El Ulbrich, the chief creative officer of Digital Domain, the company that produced the effect, told the Wall Street Journal that the holographic Shakur is a purely digital creation. “This is not found footage. This is not archival footage. This is an illusion,” he said. “This is just the beginning. Dre has a massive vision for this.” According to Ulbrich, Dre approached his company a year ago about creating a virtual Tupac, but they only began work on the project four months ago.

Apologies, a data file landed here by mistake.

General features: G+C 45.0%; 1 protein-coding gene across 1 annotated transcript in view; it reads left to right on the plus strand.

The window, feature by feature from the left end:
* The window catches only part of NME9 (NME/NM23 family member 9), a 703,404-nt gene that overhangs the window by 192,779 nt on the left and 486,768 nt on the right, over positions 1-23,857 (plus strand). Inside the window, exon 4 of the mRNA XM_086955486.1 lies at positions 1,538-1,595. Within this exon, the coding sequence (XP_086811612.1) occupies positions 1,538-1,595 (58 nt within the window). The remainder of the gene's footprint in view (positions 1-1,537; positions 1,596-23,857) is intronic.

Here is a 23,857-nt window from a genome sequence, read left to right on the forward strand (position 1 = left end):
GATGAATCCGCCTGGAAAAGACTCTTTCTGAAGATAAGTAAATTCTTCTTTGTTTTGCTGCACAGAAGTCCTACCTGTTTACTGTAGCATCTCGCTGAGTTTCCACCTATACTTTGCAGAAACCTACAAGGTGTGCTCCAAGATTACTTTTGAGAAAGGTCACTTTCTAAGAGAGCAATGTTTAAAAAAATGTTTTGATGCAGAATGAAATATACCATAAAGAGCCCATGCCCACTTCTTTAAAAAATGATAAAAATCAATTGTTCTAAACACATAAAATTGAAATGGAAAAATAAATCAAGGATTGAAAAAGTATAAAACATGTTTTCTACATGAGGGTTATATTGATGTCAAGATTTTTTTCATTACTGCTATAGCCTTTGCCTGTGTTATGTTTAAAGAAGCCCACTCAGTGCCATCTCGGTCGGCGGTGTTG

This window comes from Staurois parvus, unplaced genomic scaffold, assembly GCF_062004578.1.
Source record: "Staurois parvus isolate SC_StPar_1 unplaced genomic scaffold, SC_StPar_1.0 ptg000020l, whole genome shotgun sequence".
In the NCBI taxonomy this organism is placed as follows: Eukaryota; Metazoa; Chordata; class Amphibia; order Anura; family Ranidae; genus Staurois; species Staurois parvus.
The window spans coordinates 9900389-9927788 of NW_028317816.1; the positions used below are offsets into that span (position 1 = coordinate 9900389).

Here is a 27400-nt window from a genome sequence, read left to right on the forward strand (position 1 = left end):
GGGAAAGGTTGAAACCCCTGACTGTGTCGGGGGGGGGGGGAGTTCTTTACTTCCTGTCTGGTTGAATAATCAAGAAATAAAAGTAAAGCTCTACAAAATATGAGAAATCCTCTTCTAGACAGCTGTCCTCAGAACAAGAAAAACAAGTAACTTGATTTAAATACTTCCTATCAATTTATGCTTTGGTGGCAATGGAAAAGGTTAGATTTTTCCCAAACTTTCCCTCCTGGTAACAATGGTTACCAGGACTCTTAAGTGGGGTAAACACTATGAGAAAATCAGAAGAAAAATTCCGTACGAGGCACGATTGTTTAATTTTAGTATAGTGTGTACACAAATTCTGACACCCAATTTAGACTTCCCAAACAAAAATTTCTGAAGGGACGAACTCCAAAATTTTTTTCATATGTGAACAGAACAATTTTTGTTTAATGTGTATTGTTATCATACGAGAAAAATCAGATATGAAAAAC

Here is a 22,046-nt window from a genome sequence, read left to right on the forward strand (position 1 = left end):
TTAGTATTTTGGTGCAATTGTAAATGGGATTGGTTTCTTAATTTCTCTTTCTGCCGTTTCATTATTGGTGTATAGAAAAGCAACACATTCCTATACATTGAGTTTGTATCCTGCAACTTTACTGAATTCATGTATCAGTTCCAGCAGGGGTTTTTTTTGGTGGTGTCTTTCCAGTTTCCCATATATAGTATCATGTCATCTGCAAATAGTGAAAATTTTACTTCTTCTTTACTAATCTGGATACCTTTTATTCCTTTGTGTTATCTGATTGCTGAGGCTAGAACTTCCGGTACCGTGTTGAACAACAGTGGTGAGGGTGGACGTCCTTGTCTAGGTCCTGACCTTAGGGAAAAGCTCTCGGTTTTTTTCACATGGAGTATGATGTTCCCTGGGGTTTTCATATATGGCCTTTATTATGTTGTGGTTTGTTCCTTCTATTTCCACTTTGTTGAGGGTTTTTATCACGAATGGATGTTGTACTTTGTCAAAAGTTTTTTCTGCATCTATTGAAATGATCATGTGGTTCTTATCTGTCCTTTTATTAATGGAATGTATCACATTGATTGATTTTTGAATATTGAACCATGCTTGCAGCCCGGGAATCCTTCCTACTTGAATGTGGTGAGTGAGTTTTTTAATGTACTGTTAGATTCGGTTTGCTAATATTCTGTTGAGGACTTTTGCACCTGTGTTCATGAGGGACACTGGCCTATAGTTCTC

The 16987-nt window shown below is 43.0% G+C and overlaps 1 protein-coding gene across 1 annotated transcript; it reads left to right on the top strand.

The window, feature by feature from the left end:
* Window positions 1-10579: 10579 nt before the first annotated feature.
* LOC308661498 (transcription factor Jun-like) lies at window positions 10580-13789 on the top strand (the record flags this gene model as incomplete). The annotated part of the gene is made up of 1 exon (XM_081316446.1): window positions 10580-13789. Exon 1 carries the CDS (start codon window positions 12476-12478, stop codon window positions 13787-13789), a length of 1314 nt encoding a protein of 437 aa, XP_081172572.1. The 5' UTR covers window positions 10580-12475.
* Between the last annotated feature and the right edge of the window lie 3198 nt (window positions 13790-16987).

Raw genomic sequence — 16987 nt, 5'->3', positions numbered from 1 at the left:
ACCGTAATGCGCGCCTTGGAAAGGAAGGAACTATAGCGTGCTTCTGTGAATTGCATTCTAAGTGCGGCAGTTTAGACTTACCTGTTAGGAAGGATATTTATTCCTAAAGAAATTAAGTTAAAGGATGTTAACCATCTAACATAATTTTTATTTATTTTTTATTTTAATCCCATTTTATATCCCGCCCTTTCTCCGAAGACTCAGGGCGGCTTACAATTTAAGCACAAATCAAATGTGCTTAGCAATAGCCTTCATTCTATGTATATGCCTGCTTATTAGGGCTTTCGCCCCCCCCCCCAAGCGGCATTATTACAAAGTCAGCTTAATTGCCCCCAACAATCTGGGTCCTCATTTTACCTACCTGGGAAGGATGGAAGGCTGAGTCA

Of course it had to be Digital Domain that did this.
Though the virtual Tupac has been widely described as a hologram, it is in fact a 2D image projected to appear as a 3D effect. To achieve this, a digital image of the Tupac animation was projected onto a reflective surface on the floor of the stage, which then bounced on to a piece of Mylar that reflects the image while appearing otherwise clear. When Snoop Dogg appeared to be rapping along with Tupac, he was standing behind the Mylar screen.
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